As a physical chemist familiar with polymers, I enjoyed the commentary “The promise of polymers” by Timothy Lodge (Physics Today, December 2017, page 10). Those molecules, with their remarkable versatility and properties, have contributed much to human society to date and promise even more wonders for the future. As an environmentally concerned citizen, however, I was disappointed with the short shrift given to the environmental problems caused by plastics―just two sentences in the three-page article.

Some 8 million metric tons of plastic waste currently enter the world’s oceans from land-based sources each year. The accumulation of that nonbiodegradable substance threatens, at a minimum, marine populations, which are already under stress from overfishing, ocean warming and acidification, and chemical pollutants.

Despite decades of discussion about developing biodegradable plastics, particularly for the packaging of foodstuffs and consumer items, neither industry nor academia has come up with an affordable plastic that is sufficiently stable for its purpose yet will biodegrade in a reasonable amount of time after its use. Many plastics, such as polyethylene, are nearly 100% pure hydrocarbons, yet an environmentally safe technique has not been developed to use them as a fuel source on a large scale. In addition, no serious attempt has yet been made to remove plastic from the ocean gyres, where it has been accumulating in concentrations sufficient to make a cleanup feasible. Given today’s available talent and technology, those three shortcomings are remarkable.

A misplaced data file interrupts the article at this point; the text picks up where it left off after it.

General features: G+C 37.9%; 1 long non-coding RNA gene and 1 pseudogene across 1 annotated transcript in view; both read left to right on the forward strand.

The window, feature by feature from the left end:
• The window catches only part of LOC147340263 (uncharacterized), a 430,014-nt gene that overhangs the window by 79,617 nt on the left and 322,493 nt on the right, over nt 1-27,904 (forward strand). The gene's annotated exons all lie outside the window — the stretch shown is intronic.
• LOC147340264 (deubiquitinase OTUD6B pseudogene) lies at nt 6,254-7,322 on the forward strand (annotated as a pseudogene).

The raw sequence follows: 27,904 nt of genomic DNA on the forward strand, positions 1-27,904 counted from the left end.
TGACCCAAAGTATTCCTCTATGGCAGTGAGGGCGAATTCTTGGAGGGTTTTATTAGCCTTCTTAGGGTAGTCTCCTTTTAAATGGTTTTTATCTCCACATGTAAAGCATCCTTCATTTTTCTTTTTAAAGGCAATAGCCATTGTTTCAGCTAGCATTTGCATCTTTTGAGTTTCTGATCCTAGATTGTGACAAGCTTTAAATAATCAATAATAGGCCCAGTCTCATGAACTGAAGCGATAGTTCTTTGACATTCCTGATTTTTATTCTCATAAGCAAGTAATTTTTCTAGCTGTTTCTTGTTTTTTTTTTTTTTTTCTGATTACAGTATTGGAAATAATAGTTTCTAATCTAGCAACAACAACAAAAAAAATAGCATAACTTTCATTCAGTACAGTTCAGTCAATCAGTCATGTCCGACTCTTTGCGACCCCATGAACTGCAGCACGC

The rosy future of plastics, as presaged in the movie The Graduate and aptly described by Lodge in his commentary, could be a very mixed blessing if we end up soiling our nest. With more than two billion additional humans predicted to arrive on our planet before the population stabilizes, the accumulation of plastics on land and in the oceans is likely to accelerate, and the garbage patch twice the size of Texas in the Pacific Ocean will continue to grow unless the problem is addressed by government and industry and by the polymer chemists, physicists, and engineers themselves. Thus, in my opinion, the promise of polymers remains unfulfilled.

Physics Today